Band plays farewell show Saturday
Baby Bear holds a band practice on a late Tuesday night. The current band will play bassist Brian Benson’s farewell show this Saturday at Musica in Akron. Daniel R. Doherty | Daily Kent Stater
Credit: DKS Editors
When thinking about the pastiest, most pale person known to man, this band thinks back to the ’90s. But as the other three members of Baby Bear look over as they drive past their bandmate on the way to lunch last Saturday, they realize his skin pigment is astonishingly similar to that of Powder from the ’90s movie of the same name.
After four years, two demos and countless jokes made at bassist Brian Benson’s expense, the fun-loving band Baby Bear is set to play Benson’s going away show on Saturday. Benson is leaving for Seoul, South Korea where he’ll be teaching English to third-year students while studying abroad for the University of Akron’s School of International Business.
BABY BEAR with STILETTO, MY MOUTH IS THE SPEAKER
at Musica in Akron
Starts at 8 p.m., $7
Over the course of Benson’s absence, the other three band members plan on one more show with sit-in bassist Andrew Adams, a Kent State student, in Columbus for VH1’s “Save the Music” charity.
“We’re not really going to plan shows unless something comes up,” said singer and guitarist Erik Nagel.
Yet, the band does intend to brush up on their biggest weakness: songwriting.
Some practices are filled with hours entirely spent on alterations and modifications to the band’s current tunes, while others are spent with the members fine-tuning and familiarizing themselves with their songs through the use of repetition.
The band members blame YouTube as a main distraction during practice, but at their most recent practice their conversation had more to do with cake and pizza.
They started off practice with their latest untitled song. It was a high-energy rhythmic jam session with grunge, rock and dance infusions. Just when you thought the song was winding down, a steady clash of cymbals culminated into a drum-slamming, fast-paced, high-octane ending.
The song seems to be an evolution of the classic Baby Bear, which fuses angst-ridden, soulful and intelligent lyrics with grinding electric rock, pop and dance infusions.
Nagel’s lead vocals add to the mix as a welcome presence that isn’t overbearing or overused. Lead guitarist Darren D’Altorio creates intricate loops, accents and melodies to accompany Nagel’s voice, and Benson’s bass is essential to their sound. They say behind every good band is a good drummer, and Mike Robinson’s talent speaks volumes for the band. But the addition of one more song has taken months. After all, Baby Bear is known for taking its time to pen new tunes for their adoring fans.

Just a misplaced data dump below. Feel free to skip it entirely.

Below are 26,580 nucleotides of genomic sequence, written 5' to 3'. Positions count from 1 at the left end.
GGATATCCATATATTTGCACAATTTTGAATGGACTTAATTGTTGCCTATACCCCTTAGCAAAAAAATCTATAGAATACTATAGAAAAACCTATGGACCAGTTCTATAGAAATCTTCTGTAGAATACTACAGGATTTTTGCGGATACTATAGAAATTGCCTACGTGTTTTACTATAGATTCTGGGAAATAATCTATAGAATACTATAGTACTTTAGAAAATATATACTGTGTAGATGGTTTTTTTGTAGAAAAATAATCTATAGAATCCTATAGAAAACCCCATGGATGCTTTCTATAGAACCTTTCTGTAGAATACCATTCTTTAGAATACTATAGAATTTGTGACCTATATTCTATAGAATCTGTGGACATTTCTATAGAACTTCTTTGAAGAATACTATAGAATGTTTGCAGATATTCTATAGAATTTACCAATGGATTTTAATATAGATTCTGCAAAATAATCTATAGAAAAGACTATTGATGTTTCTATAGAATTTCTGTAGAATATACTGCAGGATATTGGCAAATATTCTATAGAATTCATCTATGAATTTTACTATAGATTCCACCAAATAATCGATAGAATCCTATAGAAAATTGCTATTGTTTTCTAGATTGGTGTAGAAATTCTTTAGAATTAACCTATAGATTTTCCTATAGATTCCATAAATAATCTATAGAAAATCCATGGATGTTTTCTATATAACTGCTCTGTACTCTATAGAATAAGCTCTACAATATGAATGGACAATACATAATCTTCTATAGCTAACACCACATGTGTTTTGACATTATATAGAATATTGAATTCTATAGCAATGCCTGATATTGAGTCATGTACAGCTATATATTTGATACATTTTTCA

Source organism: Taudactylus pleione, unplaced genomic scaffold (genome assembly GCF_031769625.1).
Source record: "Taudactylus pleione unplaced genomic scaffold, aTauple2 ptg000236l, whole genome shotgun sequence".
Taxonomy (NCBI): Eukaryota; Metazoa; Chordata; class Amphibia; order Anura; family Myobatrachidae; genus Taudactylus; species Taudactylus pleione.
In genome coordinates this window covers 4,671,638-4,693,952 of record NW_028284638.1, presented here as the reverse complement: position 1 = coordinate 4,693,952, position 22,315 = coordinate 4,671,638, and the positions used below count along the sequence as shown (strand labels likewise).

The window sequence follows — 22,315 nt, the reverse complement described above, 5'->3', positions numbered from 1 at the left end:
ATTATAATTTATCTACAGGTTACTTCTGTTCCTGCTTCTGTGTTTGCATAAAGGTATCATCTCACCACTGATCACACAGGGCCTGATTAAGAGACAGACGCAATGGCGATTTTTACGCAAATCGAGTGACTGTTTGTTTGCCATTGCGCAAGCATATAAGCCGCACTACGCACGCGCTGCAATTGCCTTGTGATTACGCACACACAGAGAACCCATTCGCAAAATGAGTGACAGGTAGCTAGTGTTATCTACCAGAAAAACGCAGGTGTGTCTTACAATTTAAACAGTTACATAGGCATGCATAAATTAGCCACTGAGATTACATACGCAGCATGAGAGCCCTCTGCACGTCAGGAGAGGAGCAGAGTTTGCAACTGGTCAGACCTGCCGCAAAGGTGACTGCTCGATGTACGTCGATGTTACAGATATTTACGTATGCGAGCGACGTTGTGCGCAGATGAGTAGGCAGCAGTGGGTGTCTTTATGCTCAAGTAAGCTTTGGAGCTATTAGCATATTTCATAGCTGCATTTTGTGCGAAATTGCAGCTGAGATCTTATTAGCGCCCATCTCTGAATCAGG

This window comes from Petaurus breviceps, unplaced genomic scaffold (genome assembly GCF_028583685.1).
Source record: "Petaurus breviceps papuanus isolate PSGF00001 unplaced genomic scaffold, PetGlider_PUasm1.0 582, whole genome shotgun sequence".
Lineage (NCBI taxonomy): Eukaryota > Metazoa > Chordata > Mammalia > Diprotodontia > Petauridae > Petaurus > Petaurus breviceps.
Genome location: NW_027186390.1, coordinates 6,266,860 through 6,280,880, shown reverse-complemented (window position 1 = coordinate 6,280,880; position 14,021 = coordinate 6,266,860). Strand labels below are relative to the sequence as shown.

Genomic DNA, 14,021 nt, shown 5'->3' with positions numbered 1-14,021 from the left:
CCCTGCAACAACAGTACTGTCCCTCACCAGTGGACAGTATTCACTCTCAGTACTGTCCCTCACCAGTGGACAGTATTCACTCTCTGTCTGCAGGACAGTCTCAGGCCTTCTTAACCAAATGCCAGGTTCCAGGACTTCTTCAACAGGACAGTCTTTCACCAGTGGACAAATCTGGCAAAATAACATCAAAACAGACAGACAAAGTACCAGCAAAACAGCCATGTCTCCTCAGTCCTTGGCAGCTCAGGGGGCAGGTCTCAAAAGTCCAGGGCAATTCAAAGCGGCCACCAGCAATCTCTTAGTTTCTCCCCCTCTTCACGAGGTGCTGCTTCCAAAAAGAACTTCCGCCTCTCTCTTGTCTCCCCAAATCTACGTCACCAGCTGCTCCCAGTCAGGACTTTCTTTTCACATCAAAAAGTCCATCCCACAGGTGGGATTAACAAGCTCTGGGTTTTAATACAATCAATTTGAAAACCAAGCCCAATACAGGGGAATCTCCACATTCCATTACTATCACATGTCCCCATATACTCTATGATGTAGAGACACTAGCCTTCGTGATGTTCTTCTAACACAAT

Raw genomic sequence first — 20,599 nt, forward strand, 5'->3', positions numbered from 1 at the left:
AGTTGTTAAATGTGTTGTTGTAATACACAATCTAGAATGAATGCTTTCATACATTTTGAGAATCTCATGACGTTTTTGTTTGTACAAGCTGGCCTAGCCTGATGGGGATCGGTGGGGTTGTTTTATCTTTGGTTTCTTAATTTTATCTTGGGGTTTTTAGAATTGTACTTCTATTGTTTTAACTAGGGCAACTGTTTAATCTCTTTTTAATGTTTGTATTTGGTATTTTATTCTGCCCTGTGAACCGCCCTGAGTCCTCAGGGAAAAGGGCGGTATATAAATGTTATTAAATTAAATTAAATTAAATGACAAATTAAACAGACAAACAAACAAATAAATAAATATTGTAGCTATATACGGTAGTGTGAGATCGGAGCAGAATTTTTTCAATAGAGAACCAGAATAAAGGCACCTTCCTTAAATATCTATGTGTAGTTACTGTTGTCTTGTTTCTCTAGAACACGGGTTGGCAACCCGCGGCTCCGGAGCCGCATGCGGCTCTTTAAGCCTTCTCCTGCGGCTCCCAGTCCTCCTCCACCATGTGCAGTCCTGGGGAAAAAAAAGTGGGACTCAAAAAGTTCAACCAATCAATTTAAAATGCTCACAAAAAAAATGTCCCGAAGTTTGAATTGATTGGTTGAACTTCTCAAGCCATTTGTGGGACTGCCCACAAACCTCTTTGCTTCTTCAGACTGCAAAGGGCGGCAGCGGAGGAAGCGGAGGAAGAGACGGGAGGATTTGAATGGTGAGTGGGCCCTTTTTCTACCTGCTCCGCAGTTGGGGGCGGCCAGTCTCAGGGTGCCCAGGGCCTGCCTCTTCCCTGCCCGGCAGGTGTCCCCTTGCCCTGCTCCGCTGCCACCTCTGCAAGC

“Me and Erik met through mutual friends while skating,” D’Altorio said. “I think I was 15 and Erik was 17, and we were both in bands at the time. We were all booking shows at Midway Lanes, and Erik booked Brian and Mike’s bands. All the bands fell apart and Erik started putting the (Baby Bear) band together.”
They all started jamming together in 2004 and their first song, “Love Well Spent,” developed quickly from their initial sessions. D’Altorio recycled two unused songs from his previous band, and the group began taking the stage.
The band played often, too often, as they soon recognized.
“We realized we were spreading our crowds thin by playing too many shows,” said Nagel. “We were playing every week.”
They slowed down and started playing sporadically and spent the summer of 2005 recording their first CD, “Tuxedo Park.” It was released in November, but supply and demand were two factors the group didn’t spend time coordinating. They hadn’t made enough copies of their new CD before playing their CD release show.
“I was literally burning copies on my laptop and handing them to kids,” D’Altorio recalled.
While they learned how to meet their demand at shows for the CDs in the coming months, they started developing new songs for a second self-made release.
“Mo Honey, Mo Problems” hit fans at shows in May 2007, but the band remembers how extensive and draining the process was.
“We set the release date before we’d actually written the majority of the songs,” Nagel said. “It felt really rushed, and I think some of the songs suffered because of it. I think that’s why we take our time writing songs now. We’d rather have quality over quantity.”
So is this the end of Baby Bear, or is this simply a hiatus stemming from Benson’s trip?
“We’re Baby Bear,” Benson said. “We hibernate! We don’t go on hiatus!”
Upon Benson’s return later this year, the band hopes to set out on tour in August. They would like to have finished a few new songs, and one bandmate said it might be easier during Benson’s absence.
“Everything is harder when you’ve got Powder in the room,” Robinson said with a laugh.
Contact all reporter Robert Checkal at [email protected]